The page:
www: http://www.home-tapes.com


    Bardo Pond
    Bardo Pond
    (Fire)

    Just what is Bardo Pond? Hell, the band has been around longer than A&A, and that's sayin' something. So what is Bardo Pond? One of the finest purveyors of eccentric heavy noise to ever hit the planet.

    This isn't grunge, and it isn't sludge. It's a few steps down the evolutionary ladder from mid-80s Sonic Youth, but certainly more sophisticated than Mudhoney. I will say this: If you don't recognize those references, this album just might strip away all your skin.

    Remarkably nimble for a band that isn't afraid of using a sonic sledgehammer, this Bardo Pond album (the first one I've reviewed in 16 years), does sound a bit more introspective than earlier works. A bit. There are some unconscionably gorgeous segments. There are some very weird moments. And then there are the requisite "end of civilization" brain-splitters.

    I kinda like a band that can roam around the edges of reality and then drive its point home with a bludgeon. I've loved Bardo Pond for ages (even when its previous labels didn't send me the latest album), and this album continues that trend. Geezer rock, I suppose. Or, at least, freaky geezer rock. And damned good stuff, too.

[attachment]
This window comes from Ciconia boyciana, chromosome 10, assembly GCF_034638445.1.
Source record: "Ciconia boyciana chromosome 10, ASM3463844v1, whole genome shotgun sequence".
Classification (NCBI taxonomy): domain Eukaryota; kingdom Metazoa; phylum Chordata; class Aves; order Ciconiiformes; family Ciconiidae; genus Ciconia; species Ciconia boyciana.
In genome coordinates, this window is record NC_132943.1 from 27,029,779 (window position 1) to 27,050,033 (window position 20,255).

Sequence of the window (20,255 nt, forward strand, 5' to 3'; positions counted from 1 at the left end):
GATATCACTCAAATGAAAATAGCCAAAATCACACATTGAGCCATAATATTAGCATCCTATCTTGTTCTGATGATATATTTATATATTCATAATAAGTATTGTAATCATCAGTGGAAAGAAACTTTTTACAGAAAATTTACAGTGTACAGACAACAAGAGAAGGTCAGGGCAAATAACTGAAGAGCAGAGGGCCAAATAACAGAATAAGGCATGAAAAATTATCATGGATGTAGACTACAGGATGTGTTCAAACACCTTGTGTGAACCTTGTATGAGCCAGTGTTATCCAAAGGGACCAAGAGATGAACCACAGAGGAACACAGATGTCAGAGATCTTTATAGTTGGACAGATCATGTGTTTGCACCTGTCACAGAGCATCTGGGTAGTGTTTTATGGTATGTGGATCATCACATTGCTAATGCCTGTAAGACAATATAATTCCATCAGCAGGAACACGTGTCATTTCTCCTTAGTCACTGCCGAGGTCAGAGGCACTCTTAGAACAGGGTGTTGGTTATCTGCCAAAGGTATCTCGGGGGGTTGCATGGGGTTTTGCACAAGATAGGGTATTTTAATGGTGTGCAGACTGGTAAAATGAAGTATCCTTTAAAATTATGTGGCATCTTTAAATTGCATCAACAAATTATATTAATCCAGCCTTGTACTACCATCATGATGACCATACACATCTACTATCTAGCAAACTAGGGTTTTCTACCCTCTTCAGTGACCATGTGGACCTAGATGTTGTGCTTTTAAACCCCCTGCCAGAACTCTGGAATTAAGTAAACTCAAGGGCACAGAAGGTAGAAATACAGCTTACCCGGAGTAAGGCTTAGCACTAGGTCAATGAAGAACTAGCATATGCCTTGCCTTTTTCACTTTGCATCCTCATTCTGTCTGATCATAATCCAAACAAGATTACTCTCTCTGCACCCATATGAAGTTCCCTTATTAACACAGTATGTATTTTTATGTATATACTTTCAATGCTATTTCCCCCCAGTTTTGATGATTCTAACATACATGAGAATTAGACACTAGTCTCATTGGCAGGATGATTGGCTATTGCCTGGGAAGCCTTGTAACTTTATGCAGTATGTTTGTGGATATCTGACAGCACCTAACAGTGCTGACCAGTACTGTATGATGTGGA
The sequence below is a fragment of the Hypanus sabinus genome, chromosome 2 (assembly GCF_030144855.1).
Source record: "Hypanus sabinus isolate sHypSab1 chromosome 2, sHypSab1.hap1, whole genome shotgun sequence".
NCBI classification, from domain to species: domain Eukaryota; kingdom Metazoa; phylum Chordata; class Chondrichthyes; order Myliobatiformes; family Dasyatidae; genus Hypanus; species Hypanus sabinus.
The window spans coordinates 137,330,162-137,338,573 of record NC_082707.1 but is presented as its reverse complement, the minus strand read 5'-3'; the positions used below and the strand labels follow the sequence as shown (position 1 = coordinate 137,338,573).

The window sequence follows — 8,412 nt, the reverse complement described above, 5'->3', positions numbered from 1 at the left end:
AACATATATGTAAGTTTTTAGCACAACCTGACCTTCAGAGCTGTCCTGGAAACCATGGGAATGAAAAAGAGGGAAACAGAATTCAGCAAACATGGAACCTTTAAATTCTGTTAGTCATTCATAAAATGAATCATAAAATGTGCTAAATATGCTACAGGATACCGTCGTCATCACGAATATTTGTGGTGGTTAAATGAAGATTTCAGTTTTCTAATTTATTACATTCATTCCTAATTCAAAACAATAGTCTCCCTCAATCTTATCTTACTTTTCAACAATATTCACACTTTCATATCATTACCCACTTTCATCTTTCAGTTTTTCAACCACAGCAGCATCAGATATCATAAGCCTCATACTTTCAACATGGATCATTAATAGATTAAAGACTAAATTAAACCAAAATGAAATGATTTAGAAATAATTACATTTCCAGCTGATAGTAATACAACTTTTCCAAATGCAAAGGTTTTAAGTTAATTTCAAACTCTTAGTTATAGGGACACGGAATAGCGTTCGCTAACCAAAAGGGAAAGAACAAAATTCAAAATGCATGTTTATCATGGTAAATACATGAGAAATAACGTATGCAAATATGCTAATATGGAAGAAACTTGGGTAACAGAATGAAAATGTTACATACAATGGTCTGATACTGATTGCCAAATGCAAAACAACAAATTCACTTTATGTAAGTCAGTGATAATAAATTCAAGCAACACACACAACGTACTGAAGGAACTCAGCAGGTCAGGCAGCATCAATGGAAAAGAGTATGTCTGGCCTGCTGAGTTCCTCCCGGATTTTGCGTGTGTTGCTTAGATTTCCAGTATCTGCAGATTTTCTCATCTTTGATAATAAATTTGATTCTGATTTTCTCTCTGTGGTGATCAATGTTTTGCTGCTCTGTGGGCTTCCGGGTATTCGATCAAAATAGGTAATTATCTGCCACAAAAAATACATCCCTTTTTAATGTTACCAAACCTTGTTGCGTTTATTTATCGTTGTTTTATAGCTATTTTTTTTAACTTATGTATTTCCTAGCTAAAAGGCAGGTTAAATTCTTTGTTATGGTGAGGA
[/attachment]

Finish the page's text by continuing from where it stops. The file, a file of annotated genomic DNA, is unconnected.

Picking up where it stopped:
Contact:
    www: http://www.firerecords.com


    The Big Eyes Family Players
    Family Favourites
    (Karate Body)

    First there was Big Eyes, which was mostly James Green. Then some people more people joined. And then, when it became clear that there would never be a stable band line-up, the Big Eyes Family Players were born. This compilation set pulls together songs from this British band's albums and gives them a proper American airing.

    What would be really nice is a full airing of all the Big Eyes (etc.) albums. At the moment, they are available electronically through various British labels. But a proper U.S. outlet would be nice. I'm just sayin'.